Some foods can help fight allergies, according to Delish.com.
Kefir and yoghurt, for example, are full of probiotics which can prevent and reduce inflammation.
Egg yolks provide you with Vitamin D, which will help your lung function.
Tuna, salmon and fatty fish contain lots of Omega-3 fatty acids, which can decrease your risk of hay fever.
National Trust's ten signs of Spring
National Trust's ten signs of Spring
“The popular spring bulbs are valued for their brilliant flower colours and shapes,” says Matthew.
Top tulip spot: Hidcote, Near Chipping Campden. Every year 15,000 tulips burst into bloom providing a beautiful splash colour against the mellow cotswold stone of this magnificent formal house and gardens.
Other great tulip spots include: Sizergh Castle, Cumbria; Dyrham Park, South Gloucestershire; Upton House and Gardens, Warwickshire.
“Although they can be spotted throughout the year, these bushy-tailed creatures come to life as winter recedes and can be spotted foraging on the ground or roaming through the treetops.”
Top spot for red squirrel viewing: BrownseaIsland, Dorset. This island sanctuary, located within Poole Harbour and only accessible by boat, is a haven for wildlife. Thriving natural habitats provide great wildlife spotting potential, particularly for the often elusive rare red squirrel.
Other places to seek out red squirrels: Formby, Lancashire; Mount Stewart, Co. Down; Wallington, Northumberland.
“One of the earliest and finest signs of spring is a rook with nest building material held in its beak. You can spot a rookery in the tree tops or in old houses across Britain, with eggs appearing around early March,” says Matthew.
Top rook-spotting territory: Tattershall Castle, Lincolnshire. Rookery building in the trees at Tattershall means visitors who make the climb to the top of the castle keep can enjoy spectacular local views and down into the nests below too.
Other great places to see a rookery: Tyntesfield, Bristol; Fyne Court, Bridgwater; Crook Peak, Somerset
“After the long winter, migrating birds return from milder climates to spend the summer. Spot chiffchaffs from March, with swallows and house martins usually arriving in April and swifts following in late April or early May,” says Matthew.
Top bird watching spot: Crom, Co. Fermanagh. Escape to 2,000 acres of one of Ireland’s most important nature conservation islands, full of ancient woodlands and picturesque islands. Watch the winter birdlife depart and migrants arrive from the south from our new bird hide on the shores of Derrymacrow Lough.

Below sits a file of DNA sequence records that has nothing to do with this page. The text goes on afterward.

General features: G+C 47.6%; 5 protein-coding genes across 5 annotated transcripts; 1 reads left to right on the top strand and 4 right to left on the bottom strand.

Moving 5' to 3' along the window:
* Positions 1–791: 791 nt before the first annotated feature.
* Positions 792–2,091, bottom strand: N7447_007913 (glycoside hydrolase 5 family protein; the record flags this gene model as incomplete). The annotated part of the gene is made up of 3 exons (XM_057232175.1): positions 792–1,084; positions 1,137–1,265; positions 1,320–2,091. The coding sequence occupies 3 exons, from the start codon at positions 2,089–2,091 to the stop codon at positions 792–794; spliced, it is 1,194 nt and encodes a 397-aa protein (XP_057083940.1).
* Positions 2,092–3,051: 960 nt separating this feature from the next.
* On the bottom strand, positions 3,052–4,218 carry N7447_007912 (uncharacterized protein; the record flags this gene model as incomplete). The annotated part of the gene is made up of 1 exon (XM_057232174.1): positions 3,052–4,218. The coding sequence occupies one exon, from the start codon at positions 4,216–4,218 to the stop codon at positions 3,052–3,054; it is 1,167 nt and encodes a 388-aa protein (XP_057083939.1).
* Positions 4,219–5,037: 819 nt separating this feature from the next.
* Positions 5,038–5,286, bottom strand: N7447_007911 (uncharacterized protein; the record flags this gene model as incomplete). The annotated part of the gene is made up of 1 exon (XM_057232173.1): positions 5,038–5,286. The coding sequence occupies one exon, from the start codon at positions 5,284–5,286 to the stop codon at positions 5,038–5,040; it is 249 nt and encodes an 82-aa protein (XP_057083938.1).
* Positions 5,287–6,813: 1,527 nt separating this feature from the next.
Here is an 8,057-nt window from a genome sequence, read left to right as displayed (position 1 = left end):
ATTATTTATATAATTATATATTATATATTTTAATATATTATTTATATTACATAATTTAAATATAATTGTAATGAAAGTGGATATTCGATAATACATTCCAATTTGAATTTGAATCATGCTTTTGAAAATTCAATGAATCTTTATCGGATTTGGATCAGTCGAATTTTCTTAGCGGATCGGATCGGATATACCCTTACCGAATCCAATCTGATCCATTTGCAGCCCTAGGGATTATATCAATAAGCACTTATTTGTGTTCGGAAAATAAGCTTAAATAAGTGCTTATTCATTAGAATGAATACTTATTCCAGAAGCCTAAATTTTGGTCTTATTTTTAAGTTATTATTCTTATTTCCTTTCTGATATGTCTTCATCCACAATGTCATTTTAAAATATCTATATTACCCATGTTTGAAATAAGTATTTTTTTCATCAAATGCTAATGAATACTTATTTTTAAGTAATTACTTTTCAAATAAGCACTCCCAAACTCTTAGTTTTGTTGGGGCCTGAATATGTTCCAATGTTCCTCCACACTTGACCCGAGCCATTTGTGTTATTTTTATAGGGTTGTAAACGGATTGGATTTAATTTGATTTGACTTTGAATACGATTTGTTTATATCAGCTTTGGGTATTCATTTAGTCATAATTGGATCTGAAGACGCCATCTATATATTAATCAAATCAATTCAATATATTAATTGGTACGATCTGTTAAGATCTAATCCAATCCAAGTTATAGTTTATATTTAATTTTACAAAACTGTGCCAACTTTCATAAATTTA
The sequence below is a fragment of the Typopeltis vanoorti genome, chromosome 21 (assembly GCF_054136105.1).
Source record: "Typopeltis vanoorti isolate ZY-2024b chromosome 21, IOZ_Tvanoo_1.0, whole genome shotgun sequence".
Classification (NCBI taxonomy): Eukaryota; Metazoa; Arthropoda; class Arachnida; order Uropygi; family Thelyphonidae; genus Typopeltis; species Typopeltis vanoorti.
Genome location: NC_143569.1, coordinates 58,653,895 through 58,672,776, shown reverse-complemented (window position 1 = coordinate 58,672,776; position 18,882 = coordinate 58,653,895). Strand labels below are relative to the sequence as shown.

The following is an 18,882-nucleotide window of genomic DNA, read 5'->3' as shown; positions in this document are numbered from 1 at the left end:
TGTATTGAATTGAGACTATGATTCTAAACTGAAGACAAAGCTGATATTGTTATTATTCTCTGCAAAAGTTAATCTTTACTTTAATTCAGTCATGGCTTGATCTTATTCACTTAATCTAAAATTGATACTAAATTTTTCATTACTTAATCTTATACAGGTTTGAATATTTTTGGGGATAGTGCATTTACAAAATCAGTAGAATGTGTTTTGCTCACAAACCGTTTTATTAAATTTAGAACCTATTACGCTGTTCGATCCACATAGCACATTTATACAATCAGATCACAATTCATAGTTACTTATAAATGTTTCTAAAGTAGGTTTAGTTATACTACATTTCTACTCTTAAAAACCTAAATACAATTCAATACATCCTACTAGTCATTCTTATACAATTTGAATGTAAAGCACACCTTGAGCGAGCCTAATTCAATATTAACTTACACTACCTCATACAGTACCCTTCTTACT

Other top spots for spring birdwatchers: Stackpole, Pembrokeshire; The Lizard, Cornwall; Blakeney Point, Norfolk.
“Newborn lambs are emerging on unsteady legs at farms all over the country,” says Matthew.
Top viewing spot: Wimpole Estate, Cambridgeshire. This working estate is still guided by the seasons and brims with new life in spring as lambing season arrives. With a substantial collection of rare breeds, Home Farm sees the arrival of approximately 300 new born lambs each year.
See more spring newborns at: Brockhampton Estate, Herefordshire; Scotney Castle, Kent; Llanerchaeron, Ceredigion.
“Fields of bright yellow dandelions are a sure sign that spring is on its way – and a big help to bees and insects as they come out of hibernation, although possibly not for gardeners.”
Top dandelion spot: Attingham Park, Shropshire. The open fields of many National Trust parks and estates are perfect places for dandelions to flourish, such as just north of the mansion at Attingham.
Other great dandelion fields: Clumber Park, Nottinghamshire; Felbrigg, Norfolk; Stonehenge Landscape, Wiltshire.
“Over half of the world’s population of bluebells can be found in the UK and the delightful carpets of blue that cover our woodlands throughout late April and May are one of our greatest spring treasures,” says naturalist Matthew Oates from the National Trust.
Top bluebell viewing spot: Blickling Estate, Norfolk. Visit in April through to May and follow the winding paths through the great wood and pass through swathes of dainty English bluebells.
Other bluebell hotspots: Hardcastle Crags, West Yorkshire; Lanhydrock, Cornwall; The Vyne, Hampshire.
“One of the great signs of the arrival of spring is the so-called ‘mad March hare’ – as these usually shy and reclusive creatures can be spotted ‘boxing’ in open fields throughout the mating season.”
Top hare viewing spot: LymePark, Cheshire. The open spaces here are perfect hare-spotting territory during early spring. Head up to The Cage, an atmospheric hill-top hunting lodge, for great views across the park’s vast acres.
Other good spots for hare spotting include:
Wimpole Estate, Cambridgeshire; Mountain hare can be found on the Dark Peak Moors, Derbyshire
Irish hare can be seen on Divis Mountain, Belfast.
“These bright yellow bulbs are already beginning to burst into life, heralding spring as they spread outwards from the south west to the rest of the country,” says Matthew.
Top spot for daffs: Sizergh Castle, Cumbria. Wordsworth’s famous poem was inspired by a beautiful belt of wild daffodils in Cumbria. The wild variety found here has a particular beauty. Dora’s Meadow at Grasmere, created by Wordsworth in memory of his daughter, will also be open for daffodil-viewing under the National Gardens Scheme on 1 April.
Other top spots for daffs include: Kingston Lacy, Dorset; Chirk Castle, Wrexham; Gibside, Tyne & Wear.
“These astonishing goblet - or star-shaped flowers found on trees or shrubs are much admired seasonal icons, and for good reason.”
Top magnolia viewing spot: Nymans, West Sussex. This spectacular garden is famed for its amazing collection of rare and important plants. In spring the stars of the show are magnificent magnolias, underplanted with drifts of daffodils and grape hyacinths.
Also see magnificent magnolias at: Winkworth Arboretum, Surrey; Glendurgan Garden, Cornwall; Bodnant Garden, Conwy